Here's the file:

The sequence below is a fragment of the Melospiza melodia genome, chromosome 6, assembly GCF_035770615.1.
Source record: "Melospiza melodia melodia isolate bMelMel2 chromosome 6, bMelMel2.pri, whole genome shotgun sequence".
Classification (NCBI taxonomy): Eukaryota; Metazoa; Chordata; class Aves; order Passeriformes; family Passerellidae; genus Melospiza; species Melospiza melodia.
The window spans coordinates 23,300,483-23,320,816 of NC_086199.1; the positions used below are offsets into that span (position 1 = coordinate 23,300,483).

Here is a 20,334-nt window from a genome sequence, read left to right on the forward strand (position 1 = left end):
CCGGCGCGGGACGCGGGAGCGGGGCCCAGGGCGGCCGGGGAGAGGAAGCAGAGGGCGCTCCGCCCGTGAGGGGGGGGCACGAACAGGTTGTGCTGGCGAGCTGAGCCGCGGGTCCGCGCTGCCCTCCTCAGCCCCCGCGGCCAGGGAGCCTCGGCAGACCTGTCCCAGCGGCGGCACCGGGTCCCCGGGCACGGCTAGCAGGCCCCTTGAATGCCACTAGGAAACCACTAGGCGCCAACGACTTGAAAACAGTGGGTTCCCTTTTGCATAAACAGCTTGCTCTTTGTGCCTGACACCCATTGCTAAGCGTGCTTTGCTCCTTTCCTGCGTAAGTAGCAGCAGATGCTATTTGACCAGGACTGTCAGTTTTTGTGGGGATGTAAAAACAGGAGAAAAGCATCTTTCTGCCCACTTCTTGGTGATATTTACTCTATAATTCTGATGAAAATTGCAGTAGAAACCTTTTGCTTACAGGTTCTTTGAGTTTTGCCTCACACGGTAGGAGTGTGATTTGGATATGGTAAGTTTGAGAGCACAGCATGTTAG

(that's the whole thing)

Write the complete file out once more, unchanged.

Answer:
The sequence below is a fragment of the Melospiza melodia genome, chromosome 6, assembly GCF_035770615.1.
Source record: "Melospiza melodia melodia isolate bMelMel2 chromosome 6, bMelMel2.pri, whole genome shotgun sequence".
Classification (NCBI taxonomy): Eukaryota; Metazoa; Chordata; class Aves; order Passeriformes; family Passerellidae; genus Melospiza; species Melospiza melodia.
The window spans coordinates 23,300,483-23,320,816 of NC_086199.1; the positions used below are offsets into that span (position 1 = coordinate 23,300,483).

Here is a 20,334-nt window from a genome sequence, read left to right on the forward strand (position 1 = left end):
CCGGCGCGGGACGCGGGAGCGGGGCCCAGGGCGGCCGGGGAGAGGAAGCAGAGGGCGCTCCGCCCGTGAGGGGGGGGCACGAACAGGTTGTGCTGGCGAGCTGAGCCGCGGGTCCGCGCTGCCCTCCTCAGCCCCCGCGGCCAGGGAGCCTCGGCAGACCTGTCCCAGCGGCGGCACCGGGTCCCCGGGCACGGCTAGCAGGCCCCTTGAATGCCACTAGGAAACCACTAGGCGCCAACGACTTGAAAACAGTGGGTTCCCTTTTGCATAAACAGCTTGCTCTTTGTGCCTGACACCCATTGCTAAGCGTGCTTTGCTCCTTTCCTGCGTAAGTAGCAGCAGATGCTATTTGACCAGGACTGTCAGTTTTTGTGGGGATGTAAAAACAGGAGAAAAGCATCTTTCTGCCCACTTCTTGGTGATATTTACTCTATAATTCTGATGAAAATTGCAGTAGAAACCTTTTGCTTACAGGTTCTTTGAGTTTTGCCTCACACGGTAGGAGTGTGATTTGGATATGGTAAGTTTGAGAGCACAGCATGTTAG